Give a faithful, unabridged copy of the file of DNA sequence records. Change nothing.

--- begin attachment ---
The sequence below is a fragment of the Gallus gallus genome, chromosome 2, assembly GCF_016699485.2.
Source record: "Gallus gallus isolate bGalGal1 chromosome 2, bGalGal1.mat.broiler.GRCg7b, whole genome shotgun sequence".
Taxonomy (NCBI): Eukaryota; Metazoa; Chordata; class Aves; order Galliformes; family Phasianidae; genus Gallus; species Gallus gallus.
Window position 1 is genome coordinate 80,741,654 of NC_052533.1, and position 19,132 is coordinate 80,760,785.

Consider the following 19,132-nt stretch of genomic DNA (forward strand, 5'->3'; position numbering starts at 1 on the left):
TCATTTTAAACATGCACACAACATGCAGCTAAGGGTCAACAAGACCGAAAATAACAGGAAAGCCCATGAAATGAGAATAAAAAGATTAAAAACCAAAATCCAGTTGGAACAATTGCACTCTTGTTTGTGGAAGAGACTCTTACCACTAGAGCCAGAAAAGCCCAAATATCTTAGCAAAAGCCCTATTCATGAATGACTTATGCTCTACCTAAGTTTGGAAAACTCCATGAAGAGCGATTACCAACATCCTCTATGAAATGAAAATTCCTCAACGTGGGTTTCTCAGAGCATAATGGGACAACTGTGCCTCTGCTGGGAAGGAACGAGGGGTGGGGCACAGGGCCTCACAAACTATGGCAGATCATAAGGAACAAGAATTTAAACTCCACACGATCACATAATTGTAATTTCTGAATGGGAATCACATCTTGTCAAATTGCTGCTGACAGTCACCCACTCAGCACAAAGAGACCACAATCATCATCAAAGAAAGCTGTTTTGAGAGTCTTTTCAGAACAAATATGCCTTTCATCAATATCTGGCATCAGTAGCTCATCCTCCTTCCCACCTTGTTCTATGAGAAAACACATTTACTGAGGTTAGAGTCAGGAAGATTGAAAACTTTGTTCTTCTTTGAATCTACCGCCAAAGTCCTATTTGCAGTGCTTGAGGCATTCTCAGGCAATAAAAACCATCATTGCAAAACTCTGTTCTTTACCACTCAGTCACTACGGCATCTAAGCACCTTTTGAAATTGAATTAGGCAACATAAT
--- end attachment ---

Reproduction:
The sequence below is a fragment of the Gallus gallus genome, chromosome 2, assembly GCF_016699485.2.
Source record: "Gallus gallus isolate bGalGal1 chromosome 2, bGalGal1.mat.broiler.GRCg7b, whole genome shotgun sequence".
Taxonomy (NCBI): Eukaryota; Metazoa; Chordata; class Aves; order Galliformes; family Phasianidae; genus Gallus; species Gallus gallus.
Window position 1 is genome coordinate 80,741,654 of NC_052533.1, and position 19,132 is coordinate 80,760,785.

Consider the following 19,132-nt stretch of genomic DNA (forward strand, 5'->3'; position numbering starts at 1 on the left):
TCATTTTAAACATGCACACAACATGCAGCTAAGGGTCAACAAGACCGAAAATAACAGGAAAGCCCATGAAATGAGAATAAAAAGATTAAAAACCAAAATCCAGTTGGAACAATTGCACTCTTGTTTGTGGAAGAGACTCTTACCACTAGAGCCAGAAAAGCCCAAATATCTTAGCAAAAGCCCTATTCATGAATGACTTATGCTCTACCTAAGTTTGGAAAACTCCATGAAGAGCGATTACCAACATCCTCTATGAAATGAAAATTCCTCAACGTGGGTTTCTCAGAGCATAATGGGACAACTGTGCCTCTGCTGGGAAGGAACGAGGGGTGGGGCACAGGGCCTCACAAACTATGGCAGATCATAAGGAACAAGAATTTAAACTCCACACGATCACATAATTGTAATTTCTGAATGGGAATCACATCTTGTCAAATTGCTGCTGACAGTCACCCACTCAGCACAAAGAGACCACAATCATCATCAAAGAAAGCTGTTTTGAGAGTCTTTTCAGAACAAATATGCCTTTCATCAATATCTGGCATCAGTAGCTCATCCTCCTTCCCACCTTGTTCTATGAGAAAACACATTTACTGAGGTTAGAGTCAGGAAGATTGAAAACTTTGTTCTTCTTTGAATCTACCGCCAAAGTCCTATTTGCAGTGCTTGAGGCATTCTCAGGCAATAAAAACCATCATTGCAAAACTCTGTTCTTTACCACTCAGTCACTACGGCATCTAAGCACCTTTTGAAATTGAATTAGGCAACATAAT